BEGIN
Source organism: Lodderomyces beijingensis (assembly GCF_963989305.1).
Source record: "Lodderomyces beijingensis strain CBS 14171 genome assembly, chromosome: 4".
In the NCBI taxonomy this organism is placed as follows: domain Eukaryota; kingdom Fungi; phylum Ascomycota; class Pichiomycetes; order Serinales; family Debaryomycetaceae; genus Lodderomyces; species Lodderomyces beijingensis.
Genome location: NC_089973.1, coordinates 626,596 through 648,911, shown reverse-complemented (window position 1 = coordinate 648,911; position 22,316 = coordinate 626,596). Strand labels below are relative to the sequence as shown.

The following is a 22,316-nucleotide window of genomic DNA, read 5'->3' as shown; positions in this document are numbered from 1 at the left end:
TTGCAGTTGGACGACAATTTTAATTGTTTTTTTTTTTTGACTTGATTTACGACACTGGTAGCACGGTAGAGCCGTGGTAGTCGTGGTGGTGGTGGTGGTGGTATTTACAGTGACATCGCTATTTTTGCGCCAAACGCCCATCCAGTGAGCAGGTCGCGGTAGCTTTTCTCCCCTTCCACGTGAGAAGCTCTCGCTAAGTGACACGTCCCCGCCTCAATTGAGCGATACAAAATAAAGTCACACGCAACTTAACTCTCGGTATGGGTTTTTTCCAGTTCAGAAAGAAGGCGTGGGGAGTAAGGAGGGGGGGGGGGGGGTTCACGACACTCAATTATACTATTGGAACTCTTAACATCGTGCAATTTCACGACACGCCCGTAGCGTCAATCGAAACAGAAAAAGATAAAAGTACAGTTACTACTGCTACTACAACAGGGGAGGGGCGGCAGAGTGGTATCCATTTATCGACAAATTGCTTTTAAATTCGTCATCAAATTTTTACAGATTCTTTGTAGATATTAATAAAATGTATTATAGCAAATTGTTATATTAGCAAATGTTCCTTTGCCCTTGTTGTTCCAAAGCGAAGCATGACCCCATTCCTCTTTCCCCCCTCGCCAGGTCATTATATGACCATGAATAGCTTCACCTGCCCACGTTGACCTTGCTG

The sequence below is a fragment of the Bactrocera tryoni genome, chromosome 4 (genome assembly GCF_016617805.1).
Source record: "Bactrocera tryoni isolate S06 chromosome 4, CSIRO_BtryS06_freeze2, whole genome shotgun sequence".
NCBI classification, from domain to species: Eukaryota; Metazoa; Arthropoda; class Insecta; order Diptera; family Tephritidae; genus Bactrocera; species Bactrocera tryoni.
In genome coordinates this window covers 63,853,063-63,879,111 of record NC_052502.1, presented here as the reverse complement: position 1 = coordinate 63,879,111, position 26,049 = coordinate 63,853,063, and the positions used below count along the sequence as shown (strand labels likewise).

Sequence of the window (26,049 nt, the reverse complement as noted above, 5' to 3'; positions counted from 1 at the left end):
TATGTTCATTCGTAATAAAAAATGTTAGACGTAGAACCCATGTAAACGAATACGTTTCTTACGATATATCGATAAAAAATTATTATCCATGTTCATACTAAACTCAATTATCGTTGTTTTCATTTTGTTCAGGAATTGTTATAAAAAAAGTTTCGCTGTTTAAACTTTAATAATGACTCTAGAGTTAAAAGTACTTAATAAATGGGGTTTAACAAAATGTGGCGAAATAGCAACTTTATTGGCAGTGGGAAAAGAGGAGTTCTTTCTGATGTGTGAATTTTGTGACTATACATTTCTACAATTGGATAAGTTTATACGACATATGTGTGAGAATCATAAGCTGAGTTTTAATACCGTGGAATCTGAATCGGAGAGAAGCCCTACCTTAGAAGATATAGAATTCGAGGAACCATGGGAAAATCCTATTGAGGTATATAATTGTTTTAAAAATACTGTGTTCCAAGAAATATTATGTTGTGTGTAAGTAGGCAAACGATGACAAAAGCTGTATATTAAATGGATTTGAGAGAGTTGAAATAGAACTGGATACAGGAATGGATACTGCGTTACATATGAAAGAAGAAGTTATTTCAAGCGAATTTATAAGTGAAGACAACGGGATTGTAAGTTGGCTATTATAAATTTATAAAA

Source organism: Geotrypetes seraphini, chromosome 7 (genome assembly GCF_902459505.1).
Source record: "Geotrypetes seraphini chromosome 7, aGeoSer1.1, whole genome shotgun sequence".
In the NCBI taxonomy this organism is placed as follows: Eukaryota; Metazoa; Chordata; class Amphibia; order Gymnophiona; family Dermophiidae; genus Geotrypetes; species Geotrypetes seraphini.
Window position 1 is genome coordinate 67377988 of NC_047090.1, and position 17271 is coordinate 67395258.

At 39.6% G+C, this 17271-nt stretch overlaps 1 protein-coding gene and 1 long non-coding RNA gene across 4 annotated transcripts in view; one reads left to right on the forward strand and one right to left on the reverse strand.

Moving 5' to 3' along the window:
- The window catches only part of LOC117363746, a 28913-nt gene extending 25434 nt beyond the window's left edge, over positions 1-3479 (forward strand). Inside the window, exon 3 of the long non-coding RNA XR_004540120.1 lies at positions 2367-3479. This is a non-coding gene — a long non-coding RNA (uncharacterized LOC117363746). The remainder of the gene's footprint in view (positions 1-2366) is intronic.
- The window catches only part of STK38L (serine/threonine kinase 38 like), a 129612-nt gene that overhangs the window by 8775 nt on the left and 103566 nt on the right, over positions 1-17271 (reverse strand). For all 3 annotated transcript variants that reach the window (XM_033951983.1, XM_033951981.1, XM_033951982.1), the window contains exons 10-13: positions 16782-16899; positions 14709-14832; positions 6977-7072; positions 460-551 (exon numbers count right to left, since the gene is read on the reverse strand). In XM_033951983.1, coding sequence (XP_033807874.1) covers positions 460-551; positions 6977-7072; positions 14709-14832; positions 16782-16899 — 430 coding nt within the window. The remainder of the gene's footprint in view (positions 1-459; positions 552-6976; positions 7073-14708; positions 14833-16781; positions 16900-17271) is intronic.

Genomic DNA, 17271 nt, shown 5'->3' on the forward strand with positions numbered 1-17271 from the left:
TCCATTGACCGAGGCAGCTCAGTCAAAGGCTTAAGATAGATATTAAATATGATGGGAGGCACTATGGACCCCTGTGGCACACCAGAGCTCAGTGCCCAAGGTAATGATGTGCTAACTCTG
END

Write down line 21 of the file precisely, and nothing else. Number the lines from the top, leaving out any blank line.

Genomic DNA, 17271 nt, shown 5'->3' on the forward strand with positions numbered 1-17271 from the left: